James Musters: ‘This video was posted on YouTube last October. I think you linked to it. In retrospect it is quite prophetic. Time for people to see it again. If the comics knew what was coming, and named Bear Stearns by name, how come the market did not figure it out earlier? And watch this one. Both were posted last October.’
☞ Who could forget that clip? And, yes, it’s even more painfully funny today.
Mike Gavaghan: ‘The problem you had where you could only hear audio on your iPhone when the headphones were plugged in is, apparently, a fairly common problem. Sometimes, the iPhone simply doesn’t recognize that the headphone plug has been removed. It happened to me, and it’s probably going to happen to you again – even on your replacement phone. When it happened to me, I was fortuitously sitting next to a fellow iPhone user (at jury duty, of all places). It happened to him once, and he showed me how he was taught to fix it. Rapidly insert and remove the headphone jack a couple times. I did that twice and, voila!, I could hear through the earpiece again!’
☞ Proving once again that the real Genius Bar is my readership – I should have consulted you (collectively) first!
Last Friday I posted a 17-year-old’s letter to an Oklahoma state legislator who had said she believed people like me and Charles posed more of a threat to America than terrorists.
Jeff Cox: ‘My wife and I wanted to buy a house in Las Vegas, but we could buy a bigger house in Oklahoma and save enough money to visit Las Vegas twice a year for the rest of our lives. As a consequence, our house is still gaining value. I’d like to say Oklahomans have more sense than the people paying too much in Las Vegas and California, but then our lawmakers say something stupid about terrorism and homosexuality. Please know only a few of us are that ignorant. I don’t know why we elect those few. For laugh value, the best Oklahoma lawmaker story in my memory was about 25 years ago, when one lawmaker pushed another, knocking him down, in an argument over who would appoint the chaplain for a coming session.’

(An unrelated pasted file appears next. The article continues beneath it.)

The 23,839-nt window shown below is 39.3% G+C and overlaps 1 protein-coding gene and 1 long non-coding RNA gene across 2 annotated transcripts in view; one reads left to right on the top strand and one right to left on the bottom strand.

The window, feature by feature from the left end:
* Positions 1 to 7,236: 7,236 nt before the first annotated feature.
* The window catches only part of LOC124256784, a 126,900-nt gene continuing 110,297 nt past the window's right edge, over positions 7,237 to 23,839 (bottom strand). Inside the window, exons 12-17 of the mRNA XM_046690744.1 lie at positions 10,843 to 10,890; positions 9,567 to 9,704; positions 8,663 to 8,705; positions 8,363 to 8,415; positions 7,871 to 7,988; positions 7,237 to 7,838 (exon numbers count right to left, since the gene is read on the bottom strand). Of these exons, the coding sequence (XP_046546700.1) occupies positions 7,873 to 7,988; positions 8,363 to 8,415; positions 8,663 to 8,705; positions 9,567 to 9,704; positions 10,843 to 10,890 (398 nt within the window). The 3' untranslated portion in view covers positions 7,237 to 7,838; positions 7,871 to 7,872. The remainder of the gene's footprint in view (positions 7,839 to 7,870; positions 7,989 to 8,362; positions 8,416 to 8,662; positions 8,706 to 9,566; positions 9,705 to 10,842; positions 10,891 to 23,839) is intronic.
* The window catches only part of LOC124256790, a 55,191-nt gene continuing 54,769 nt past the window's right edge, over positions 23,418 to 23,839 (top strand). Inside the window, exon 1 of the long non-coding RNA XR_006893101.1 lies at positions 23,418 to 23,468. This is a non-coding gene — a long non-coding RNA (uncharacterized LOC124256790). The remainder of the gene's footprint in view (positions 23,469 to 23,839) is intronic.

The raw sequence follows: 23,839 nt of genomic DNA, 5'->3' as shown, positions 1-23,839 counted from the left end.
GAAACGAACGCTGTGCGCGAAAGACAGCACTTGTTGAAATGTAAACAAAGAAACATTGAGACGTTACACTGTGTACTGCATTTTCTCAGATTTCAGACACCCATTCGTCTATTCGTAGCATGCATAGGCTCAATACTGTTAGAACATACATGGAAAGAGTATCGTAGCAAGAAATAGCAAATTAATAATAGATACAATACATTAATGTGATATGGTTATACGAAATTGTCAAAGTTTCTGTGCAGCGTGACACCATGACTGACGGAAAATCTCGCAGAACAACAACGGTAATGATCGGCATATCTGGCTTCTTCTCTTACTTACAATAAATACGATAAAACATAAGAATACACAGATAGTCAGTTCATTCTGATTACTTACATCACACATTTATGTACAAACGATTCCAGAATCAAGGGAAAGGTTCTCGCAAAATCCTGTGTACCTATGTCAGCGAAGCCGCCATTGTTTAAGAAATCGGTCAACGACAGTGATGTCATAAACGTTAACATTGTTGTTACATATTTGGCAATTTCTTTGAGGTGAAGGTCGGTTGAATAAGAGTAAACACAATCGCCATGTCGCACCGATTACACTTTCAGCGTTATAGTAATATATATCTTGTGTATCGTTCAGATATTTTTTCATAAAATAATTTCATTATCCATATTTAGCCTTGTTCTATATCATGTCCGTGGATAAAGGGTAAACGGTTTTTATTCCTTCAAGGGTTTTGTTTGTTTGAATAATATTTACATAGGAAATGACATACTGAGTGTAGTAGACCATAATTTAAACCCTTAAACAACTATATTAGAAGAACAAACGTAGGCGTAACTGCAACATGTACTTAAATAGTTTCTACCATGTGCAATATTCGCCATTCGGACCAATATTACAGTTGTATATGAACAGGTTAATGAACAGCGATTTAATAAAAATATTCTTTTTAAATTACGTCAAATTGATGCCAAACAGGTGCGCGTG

. . . I am so lucky to be the mother of an 18 year-old gay son who is the joy of my life. He is smart, funny, nurturing and dynamic. I have been asked if I could change Corey to be “normal” would I do so. I answer, “he is completely normal and NO! I would not change a thing.” He is perfect the way he is. Sadly, he lives in a world where terrorism is a real threat, but even more so, ignorant people in positions of power are an even greater threat to him and other young people like him. I thought that Virginia was a state with such narrow-mindedness embedded in its laws and history, but I came to realize that the “heartland” of America also has its share of backward thinking. Here, my son has found the help and support he needs from his family and a wonderful support group in Richmond that works to send young leaders into the world where they can be defined by their words, actions and content of their character, not just by their sexuality, as you have so sadly done to them. They are not one-dimensional beings, but real people with much to offer including the love they will one day share with their same-sex partners.
I was shocked to hear that you are an educator and you and I are in the same field charged with opening young minds to ideas of hope, self-worth and respect for others. I am ashamed that someone with your lack of Christian values is allowed to call herself one.
Sadly, Ms. Kern, you and your fellow haters, along with terrorism, are one of the greatest threats we have to America and I wish Tucker, who wrote the letter about his mother sadly dying in the Oklahoma bombing, the very best as he and my wonderful son are the future and with them I can only trust that they will teach their children the Christian values of love, faith, hope and charity, regardless of their religion or sexual orientation.
I sign off as “Mother to one and teacher to many,”
T. C. Walker Elementary
☞ What a fine sentiment for a Good Friday.
Quote of the Day
We've forgotten all the sacrifices that the people who've gone before us made to give us this wonderful life that we have. We accept it; we take it for granted; we think it's our birthright. The facts are, it's precious, it's fragile -- it can disappear.~Ross Perot, 1988
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